Strokestown Archive

Strokestown Archive

The National Famine Museum at Strokestown Park has become a centre for international study on the Irish Famine. The compelling Great Irish Famine Archive – most of which has not seen the light of day in over 170 years – was discovered by chance by Jim Callery in 1979 and led to the establishment of the National
Famine Museum at Strokestown. Containing over 55,000 documents in relation to the Great Irish Famine of the 1840s, it is a complete record of economic, social
and estate history over a 300-year period.

Since the 1990s, academic studies have been carried out providing major insights into the stories contained within the papers. Assisted emigration and the plight of the landless labourers and cottier class have been two very significant areas of interest. Some 1,490 tenants were part of an ‘assisted emigration’ scheme to Canada during the famine period and this has led to a research programme by the University of Toronto to uncover the life stories the ‘Missing 1490’ which is slowly following family threads through time in America and Canada.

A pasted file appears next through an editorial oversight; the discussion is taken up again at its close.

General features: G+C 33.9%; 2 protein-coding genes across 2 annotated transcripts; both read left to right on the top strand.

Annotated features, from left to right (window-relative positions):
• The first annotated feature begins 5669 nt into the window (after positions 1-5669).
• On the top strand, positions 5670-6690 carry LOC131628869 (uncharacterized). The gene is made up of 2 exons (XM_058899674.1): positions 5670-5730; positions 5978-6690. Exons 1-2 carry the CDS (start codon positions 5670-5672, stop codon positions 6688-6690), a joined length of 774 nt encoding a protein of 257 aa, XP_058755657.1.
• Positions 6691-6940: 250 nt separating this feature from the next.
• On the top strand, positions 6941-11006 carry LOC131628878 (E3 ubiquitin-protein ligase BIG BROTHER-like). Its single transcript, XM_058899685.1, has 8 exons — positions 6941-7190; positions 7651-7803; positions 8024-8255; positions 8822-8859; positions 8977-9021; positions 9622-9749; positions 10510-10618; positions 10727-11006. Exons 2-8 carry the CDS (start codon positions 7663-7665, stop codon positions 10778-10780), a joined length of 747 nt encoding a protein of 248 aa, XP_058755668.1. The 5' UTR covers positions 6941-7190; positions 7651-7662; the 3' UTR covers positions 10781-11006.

Realising the full potential of this unique asset at Strokestown Park requires full-time professional attention. An international advisory committee has
been established to guide our work and the Strokestown Archive is now secure with part of it conserved and catalogued. This will unlock the multiple stories
contained within these documents for everyone to enjoy and learn from. We are fundraising for an archivist to start the process of examining these records to uncover the history, identify key themes and stories. We have a philanthropic offer to support this and are now already looking to match this funding so we can publicly share this extensive piece of Irish history.

If you wish to contribute to this project, please contact us or click on the Donate link below. More information will follow in the coming months.

“The archive is one of the largest collections of famine documents in the world ……….most of these documents have not seen the light of day since they were generated almost 170 years ago’”. Dr Ciaran Reilly, Maynooth University, Ireland